There are many possible responses to the problem of the increasing cost of higher education. Once such response is to impose price controls on colleges and universities. Last week, the committe on higher education in the New Jersey Assembly voted 6-0 (with 2 abstentions) to approve a bill (A2807) that would prohibit all four-year colleges and universities — public and private (except for Princeton University) — “from raising the tuition of undergraduate students who are from New Jersey for nine continuous semesters after they enroll.”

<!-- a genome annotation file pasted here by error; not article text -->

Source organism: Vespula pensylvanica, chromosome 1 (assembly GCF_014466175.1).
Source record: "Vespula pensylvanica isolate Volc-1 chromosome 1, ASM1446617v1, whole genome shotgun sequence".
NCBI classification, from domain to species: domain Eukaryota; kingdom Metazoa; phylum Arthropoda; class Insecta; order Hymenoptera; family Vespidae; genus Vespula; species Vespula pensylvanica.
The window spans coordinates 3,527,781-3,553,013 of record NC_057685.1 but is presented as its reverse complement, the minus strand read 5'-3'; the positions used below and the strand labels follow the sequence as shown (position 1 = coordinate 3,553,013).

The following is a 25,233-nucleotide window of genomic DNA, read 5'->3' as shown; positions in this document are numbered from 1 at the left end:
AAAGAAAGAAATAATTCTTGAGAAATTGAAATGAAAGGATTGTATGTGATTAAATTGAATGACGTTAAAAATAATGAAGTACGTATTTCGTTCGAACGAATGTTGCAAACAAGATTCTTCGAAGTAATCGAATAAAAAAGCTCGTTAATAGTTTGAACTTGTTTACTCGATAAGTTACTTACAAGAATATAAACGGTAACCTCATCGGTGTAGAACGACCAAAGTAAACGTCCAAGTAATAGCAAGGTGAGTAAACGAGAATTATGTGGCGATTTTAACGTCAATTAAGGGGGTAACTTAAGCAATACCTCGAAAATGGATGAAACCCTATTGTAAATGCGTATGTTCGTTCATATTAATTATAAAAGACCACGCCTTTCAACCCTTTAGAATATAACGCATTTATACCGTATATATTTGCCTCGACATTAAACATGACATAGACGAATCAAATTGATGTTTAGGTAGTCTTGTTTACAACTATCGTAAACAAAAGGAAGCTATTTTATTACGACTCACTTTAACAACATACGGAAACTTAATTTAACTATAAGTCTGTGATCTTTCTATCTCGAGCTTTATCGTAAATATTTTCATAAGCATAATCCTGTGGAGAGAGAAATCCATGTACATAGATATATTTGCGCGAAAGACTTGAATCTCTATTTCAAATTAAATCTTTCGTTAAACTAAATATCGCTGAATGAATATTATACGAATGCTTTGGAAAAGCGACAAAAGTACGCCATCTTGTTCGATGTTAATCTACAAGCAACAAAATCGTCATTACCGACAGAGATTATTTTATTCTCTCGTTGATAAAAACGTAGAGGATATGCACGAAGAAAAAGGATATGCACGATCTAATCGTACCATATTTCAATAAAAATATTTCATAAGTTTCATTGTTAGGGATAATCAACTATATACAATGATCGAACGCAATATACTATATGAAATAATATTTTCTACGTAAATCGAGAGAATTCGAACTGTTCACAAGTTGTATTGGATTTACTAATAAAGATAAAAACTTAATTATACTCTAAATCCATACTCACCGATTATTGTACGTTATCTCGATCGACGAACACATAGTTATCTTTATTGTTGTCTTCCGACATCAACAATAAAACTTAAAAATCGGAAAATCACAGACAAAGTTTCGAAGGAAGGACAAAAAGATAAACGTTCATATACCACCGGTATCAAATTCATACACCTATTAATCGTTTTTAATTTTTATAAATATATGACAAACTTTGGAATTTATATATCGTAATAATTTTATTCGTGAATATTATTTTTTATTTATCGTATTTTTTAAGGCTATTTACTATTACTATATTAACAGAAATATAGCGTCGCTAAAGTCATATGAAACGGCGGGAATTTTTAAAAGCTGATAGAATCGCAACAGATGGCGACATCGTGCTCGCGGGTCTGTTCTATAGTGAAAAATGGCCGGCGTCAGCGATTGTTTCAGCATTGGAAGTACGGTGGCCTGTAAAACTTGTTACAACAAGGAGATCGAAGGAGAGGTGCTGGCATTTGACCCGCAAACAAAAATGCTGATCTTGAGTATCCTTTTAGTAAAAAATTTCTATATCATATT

The bill, sponsored by Assemblyman Joseph Cryan (D-Union), would except Princeton University (or any institution with an endowment of $1 billion or more) from coverage. In addition, “students who take a leave of absence of more than one year would have to pay the new tuition rate.”
An article on the measure notes that a number of representatives of college an universities opposed the measure. Indeed, “Michael Klein, executive director of New Jersey Association of State Colleges and Universities, said a tuition freeze could hurt schools’ bond ratings, making it more expensive to borrow money. And he said the state bears responsibility for continually underfunding higher education.”
For the bill to become law, it must pass the New Jersey Assembly and Senate, and then be signed by the Governor.